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Bahrain Moves to Ban Opposition Party and Let Army Courts Try Civilians, The Guardian

2017-03-07 - 4:16 am

Bahrain Mirror: The Justice Ministry in Bahrain has filed a lawsuit to dissolve the secular Wa'ad Society, while the government has taken steps to transfer many civilian judicial cases to a military court, in what appears to be a new crackdown on dissent and human rights in the island kingdom, reported Patrick Wintour in an article published on The Guardian website on Monday (March 6, 2017).

The newspaper's diplomatic editor said that on Monday, Bahrain's justice ministry filed a lawsuit seeking to dissolve the main remaining opposition group on the grounds that it undermined security, according to the state-run Bahrain news agency (BNA).

He added that the ministry claimed that the secular National Democratic Action Society, or Wa'ad, had perpetrated "serious violations targeting the principle of respecting the rule of law, supporting terrorism and sanctioning violence by glorifying people convicted for terrorism cases." Wintour also noted that the authorities last year dissolved the then largest opposition group al-Wefaq and revoked the citizenship of the country's top Shia Muslim cleric.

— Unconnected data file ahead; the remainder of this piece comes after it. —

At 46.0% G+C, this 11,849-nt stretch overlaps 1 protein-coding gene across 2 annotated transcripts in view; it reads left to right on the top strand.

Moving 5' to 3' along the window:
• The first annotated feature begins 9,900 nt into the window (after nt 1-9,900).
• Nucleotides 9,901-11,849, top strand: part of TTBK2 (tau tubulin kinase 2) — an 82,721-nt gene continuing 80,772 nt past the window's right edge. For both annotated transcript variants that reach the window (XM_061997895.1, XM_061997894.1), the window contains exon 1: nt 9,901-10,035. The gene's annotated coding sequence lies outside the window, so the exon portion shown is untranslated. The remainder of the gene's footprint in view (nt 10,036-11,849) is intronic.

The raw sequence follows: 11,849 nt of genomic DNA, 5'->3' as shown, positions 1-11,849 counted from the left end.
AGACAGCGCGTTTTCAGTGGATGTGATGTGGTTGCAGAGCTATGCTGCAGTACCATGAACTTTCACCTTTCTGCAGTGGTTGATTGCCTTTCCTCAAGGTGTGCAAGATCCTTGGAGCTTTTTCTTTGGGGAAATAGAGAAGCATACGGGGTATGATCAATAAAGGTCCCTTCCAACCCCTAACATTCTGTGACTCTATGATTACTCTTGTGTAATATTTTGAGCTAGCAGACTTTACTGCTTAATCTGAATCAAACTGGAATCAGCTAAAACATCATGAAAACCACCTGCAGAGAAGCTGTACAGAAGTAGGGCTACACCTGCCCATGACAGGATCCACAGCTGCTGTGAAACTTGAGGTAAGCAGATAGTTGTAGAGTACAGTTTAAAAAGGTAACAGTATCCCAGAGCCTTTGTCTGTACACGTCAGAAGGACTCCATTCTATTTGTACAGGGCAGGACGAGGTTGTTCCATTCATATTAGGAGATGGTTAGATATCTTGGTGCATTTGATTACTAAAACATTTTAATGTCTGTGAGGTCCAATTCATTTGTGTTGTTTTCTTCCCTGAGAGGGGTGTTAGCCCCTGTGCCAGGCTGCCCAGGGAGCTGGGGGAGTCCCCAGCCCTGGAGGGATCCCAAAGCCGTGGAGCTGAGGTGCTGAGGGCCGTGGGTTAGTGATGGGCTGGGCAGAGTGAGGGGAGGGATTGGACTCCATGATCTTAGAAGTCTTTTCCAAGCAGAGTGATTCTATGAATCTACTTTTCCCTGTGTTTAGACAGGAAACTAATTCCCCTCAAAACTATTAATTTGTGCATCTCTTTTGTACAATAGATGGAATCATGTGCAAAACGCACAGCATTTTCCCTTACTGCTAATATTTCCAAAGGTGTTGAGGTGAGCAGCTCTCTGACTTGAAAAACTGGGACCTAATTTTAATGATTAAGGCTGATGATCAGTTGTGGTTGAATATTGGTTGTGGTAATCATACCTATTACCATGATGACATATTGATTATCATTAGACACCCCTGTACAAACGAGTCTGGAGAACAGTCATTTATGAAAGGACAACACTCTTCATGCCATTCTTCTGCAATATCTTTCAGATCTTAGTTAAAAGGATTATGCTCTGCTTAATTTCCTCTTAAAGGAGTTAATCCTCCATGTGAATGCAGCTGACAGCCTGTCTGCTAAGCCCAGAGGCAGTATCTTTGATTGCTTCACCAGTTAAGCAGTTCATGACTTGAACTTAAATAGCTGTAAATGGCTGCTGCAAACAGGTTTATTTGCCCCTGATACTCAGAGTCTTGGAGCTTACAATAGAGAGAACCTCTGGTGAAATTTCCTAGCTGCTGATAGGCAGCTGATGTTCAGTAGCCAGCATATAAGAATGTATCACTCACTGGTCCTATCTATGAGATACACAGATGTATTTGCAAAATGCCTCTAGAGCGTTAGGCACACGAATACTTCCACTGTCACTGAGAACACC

He further highlighted that on Sunday the upper house of parliament approved a constitutional amendment that critics say will allow authorities to run the country under an undeclared state of martial law, explaining that the change will allow civilians to be tried by military courts if the case involves the military.

Wintour added that in a sign of the tensions, the mother-in-law and brother-in-law of the UK-based Bahraini activist Sayed Ahmed Alwadaei were taken into custody by the Bahraini authorities on Sunday.

"Red lines are now being crossed in Bahrain, yet the British government refuses to endorse a balanced motion at the human rights council criticising Bahrain," said Alwadaei.

The Guardian editor also stressed that the Gulf state, which has deep UK military and trading links, has been repeatedly accused of curtailing freedoms of expression, association and assembly, adding that rights groups allege that torture and other abuses are common, especially in the country's notorious prisons.



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